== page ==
Christianson wasn’t there when McClelland pulled up on the gravel road near 466th Avenue, but McClelland soon saw him coming up the road, a baseball bat in his hand.
“He was walking toward us . almost at a power walk,” recalled McClelland, who was standing with the hunters and Christianson’s mom. “I thought, ‘Oh boy, here we go.’”
Suddenly, McClelland heard a gunshot coming from where Christianson was standing. He and the others quickly ducked behind his car and McClelland began loading his shotgun, loudly, so Christianson could hear it. Slowly, he stepped out from behind the car and told Christianson several times to put the revolver he was holding down. Christianson didn’t.
“I just kept telling myself, ‘Don’t shoot this guy,’” McClelland said.
Christianson began running toward McClelland. He raised his hand and pointed the revolver at McClelland, who fired one shot, striking Christianson in the jaw.
“He fell dead with the gun in his hand . and his finger on the trigger,” McClelland said. “The thing that always haunted me was that his mom was standing right there.”
Larry Long, the state’s attorney general at the time, reviewed the case and found McClelland acted rightfully in his decision to shoot Christianson.
“Christianson’s family reports that Eric has had mental health problems and was resistant to (get) help for his disorder,” Long wrote in his conclusion. “Deputy McClelland had no choice but to fire his weapon in order to protect himself and the citizens with him.”
Although McClelland believes he did what he had to do that day, the incident stayed with him. For the rest of his career, he made even stronger efforts to try to talk someone down without using his gun, out of fear he would have to shoot someone else.
“It definitely affected my decision-making,” he said. “I had a fear that it would happen again.”
In some ways, South Dakota is ahead of national trends when it comes to the investigation of officer-involved shootings.
Last month, Democratic presidential candidate and former California attorney general Kamala Harris called for “independent investigations” into such cases. During her time as attorney general, Harris declined to support legislation that would have required her office to investigate the shootings, instead leaving it up to local district attorneys.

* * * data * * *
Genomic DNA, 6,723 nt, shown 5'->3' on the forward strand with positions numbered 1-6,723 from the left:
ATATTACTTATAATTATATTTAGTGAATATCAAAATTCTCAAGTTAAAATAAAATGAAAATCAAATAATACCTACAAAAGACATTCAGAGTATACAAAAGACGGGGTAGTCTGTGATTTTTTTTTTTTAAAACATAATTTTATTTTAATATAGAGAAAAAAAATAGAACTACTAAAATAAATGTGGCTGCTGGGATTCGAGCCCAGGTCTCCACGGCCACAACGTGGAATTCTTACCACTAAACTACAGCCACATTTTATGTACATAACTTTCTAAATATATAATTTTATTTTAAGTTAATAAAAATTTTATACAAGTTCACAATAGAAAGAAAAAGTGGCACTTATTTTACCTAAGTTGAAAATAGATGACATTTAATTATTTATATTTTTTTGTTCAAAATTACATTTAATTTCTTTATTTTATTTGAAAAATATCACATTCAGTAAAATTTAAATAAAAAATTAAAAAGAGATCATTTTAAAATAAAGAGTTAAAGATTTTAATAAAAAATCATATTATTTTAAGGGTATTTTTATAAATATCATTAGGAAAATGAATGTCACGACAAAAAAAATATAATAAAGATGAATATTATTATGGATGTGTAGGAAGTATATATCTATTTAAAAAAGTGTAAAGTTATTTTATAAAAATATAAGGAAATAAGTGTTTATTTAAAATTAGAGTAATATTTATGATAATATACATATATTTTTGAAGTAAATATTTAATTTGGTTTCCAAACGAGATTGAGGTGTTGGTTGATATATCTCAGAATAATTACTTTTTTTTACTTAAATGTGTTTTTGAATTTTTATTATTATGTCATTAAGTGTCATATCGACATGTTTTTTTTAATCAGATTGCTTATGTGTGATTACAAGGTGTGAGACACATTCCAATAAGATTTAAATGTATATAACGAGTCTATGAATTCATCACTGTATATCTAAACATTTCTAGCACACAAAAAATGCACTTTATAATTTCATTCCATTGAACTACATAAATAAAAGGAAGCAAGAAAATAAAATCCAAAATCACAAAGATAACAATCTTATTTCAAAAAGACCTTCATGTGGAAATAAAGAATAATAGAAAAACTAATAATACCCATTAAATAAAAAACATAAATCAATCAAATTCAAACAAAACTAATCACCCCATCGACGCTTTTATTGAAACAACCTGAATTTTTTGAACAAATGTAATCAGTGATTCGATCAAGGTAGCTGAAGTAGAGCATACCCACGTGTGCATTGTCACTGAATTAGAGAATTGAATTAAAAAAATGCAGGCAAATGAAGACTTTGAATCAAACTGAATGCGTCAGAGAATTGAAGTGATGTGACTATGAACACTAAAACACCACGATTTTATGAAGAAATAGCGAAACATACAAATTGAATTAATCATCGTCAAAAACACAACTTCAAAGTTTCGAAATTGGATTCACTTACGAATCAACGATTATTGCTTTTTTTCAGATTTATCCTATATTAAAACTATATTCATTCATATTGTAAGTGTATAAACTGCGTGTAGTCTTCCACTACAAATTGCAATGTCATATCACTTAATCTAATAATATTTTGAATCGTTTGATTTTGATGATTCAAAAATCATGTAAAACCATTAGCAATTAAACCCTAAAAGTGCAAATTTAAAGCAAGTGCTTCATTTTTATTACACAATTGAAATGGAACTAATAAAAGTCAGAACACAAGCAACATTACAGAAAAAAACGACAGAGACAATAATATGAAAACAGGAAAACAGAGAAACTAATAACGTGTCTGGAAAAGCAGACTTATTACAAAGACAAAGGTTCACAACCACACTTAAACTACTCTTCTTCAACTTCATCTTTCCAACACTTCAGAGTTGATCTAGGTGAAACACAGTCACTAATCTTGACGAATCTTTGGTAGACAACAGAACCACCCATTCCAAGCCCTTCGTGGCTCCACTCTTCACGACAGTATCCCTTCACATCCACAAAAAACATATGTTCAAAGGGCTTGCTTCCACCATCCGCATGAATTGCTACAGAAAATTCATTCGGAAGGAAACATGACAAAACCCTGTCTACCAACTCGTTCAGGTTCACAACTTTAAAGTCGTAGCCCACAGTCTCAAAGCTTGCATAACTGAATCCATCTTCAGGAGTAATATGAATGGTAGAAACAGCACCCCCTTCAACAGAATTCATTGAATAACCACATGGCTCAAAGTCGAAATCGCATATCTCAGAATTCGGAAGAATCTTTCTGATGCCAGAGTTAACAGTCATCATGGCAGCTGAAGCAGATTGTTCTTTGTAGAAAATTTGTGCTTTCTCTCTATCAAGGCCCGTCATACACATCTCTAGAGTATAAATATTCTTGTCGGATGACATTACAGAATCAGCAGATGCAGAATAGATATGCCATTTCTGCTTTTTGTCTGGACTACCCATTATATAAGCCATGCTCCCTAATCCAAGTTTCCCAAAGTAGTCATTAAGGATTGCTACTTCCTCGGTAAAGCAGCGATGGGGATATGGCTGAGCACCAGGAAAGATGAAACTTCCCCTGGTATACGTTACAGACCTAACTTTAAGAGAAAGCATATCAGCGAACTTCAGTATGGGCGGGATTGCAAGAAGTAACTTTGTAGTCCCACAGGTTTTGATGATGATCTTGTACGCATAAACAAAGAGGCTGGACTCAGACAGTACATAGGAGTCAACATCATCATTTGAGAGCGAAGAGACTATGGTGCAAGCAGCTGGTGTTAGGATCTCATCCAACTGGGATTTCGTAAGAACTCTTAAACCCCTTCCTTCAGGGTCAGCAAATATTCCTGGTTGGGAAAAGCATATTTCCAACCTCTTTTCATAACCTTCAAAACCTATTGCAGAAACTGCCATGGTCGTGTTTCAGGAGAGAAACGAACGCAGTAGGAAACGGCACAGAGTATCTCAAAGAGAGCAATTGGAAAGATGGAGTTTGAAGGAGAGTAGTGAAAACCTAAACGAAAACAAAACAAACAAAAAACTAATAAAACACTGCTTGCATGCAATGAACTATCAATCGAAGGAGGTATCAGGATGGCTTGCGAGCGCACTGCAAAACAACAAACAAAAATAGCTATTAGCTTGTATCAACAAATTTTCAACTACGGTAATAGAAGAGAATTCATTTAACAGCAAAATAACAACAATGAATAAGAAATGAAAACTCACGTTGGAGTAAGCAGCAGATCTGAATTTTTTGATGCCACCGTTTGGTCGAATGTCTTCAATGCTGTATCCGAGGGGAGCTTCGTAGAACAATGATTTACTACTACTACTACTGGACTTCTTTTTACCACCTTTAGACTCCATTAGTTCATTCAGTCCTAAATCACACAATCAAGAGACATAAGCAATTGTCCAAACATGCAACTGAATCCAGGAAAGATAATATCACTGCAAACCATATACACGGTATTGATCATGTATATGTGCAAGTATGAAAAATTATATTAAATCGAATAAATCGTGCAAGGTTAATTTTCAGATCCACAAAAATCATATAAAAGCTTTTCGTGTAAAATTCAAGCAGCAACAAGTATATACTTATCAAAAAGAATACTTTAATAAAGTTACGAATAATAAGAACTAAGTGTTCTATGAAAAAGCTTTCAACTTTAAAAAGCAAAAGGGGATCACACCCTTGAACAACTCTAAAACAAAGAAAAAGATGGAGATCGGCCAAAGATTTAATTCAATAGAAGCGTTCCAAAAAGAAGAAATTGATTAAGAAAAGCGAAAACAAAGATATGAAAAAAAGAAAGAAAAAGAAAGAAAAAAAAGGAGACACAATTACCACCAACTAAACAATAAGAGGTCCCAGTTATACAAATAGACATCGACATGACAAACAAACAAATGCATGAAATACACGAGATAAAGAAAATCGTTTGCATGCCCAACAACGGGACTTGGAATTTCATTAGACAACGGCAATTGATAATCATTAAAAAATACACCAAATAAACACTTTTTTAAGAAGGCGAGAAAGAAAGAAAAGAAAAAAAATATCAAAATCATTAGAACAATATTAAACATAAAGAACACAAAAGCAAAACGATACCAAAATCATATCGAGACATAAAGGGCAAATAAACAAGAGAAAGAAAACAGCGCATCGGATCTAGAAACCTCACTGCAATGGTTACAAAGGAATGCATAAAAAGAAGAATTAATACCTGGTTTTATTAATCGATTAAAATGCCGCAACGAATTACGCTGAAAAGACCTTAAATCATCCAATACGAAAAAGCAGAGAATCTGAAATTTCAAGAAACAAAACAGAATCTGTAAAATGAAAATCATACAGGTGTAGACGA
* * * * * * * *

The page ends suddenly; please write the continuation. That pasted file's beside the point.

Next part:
In South Dakota, removing a shooting probe from local agencies is the norm. Division of Criminal Investigation (DCI) agents submit their evidence to the attorney general, who issues a ruling on whether the shooting was justified within 30 days of the incident.
It has been that way since at least 1991, said Long, the former attorney general who retired as a circuit court judge last year.
“It seems to have worked up to this point,” he told the Argus Leader. “They (police departments) needed some entity other than themselves to investigate a shooting.”
Jackley said there is no state statute that lays out how the investigations should be carried out.
“There isn’t a national model,” he said. “We had our own protocol that we developed here in South Dakota, we found that it worked, and I was proud enough of it that I laid it out nationally for other attorneys general to use.”
Still, there are questions that revolve around a system in which a law enforcement entity is in charge of probing the actions of police officers. Questioning the justification of a shooting could have consequences they are not prepared to deal with.
“There’s a kinship there,” said Terrill. “We all look at it through a different lens.”
One of the prevailing questions in the aftermath of Sioux Falls’ most recent officer-involved shooting is simple: How can the system improve?
Minnesota passed a law in 2016 that makes body camera footage public record if it involves a law enforcement officer causing someone substantial bodily harm through use of force.
South Dakota state senator Reynold Nesiba said he admired Minnesota’s straightforward approach to body cameras and the release of video.
“What I like about their statute is they have clear rules about authorizing the use of cameras,” said Nesiba, a Democrat from Sioux Falls. “That seems like a reasonable way.”
Meanwhile, in terms of transparency, South Dakota has actually regressed in some respects with the 2016 passage of Marsy’s Law.
The law was intended to protect the rights of victims of crime, including the right to “prevent the disclosure of information or records that could be used to locate or harass the victim or the victim’s family.”
But it was invoked in the case of a South Dakota Highway Patrol officer who shot a man on Interstate 29 in 2018, keeping her name from public disclosure. That decision, supported by the attorney general, sparked controversy over the limits of Marsy’s Law and whether it extends to police officers acting in an official capacity.
“The lack of transparency is concerning,” said Libby Skarin, policy director for the ACLU of South Dakota. “The public should have the right to information about the identity of a law enforcement officer engaging in perhaps the most high-stakes action possible: the use of deadly or potentially deadly force.”
As seen with last month’s incident at Minnehaha County Jail, emotions and reactions vary widely in the aftermath of a police shooting. That makes it even more important to provide as much information as possible to boost public confidence in investigations and create clear laws that ensure accountability for law enforcement.
“It would be far better to have a rule in place about how to authorize cameras and under what conditions that data is released,” said Nesiba, “than to have a case that requires people to protest in the street to push a local department to release something that it doesn’t want to release because the rules aren’t clear.”
Information from: Argus Leader, http://www.argusleader.com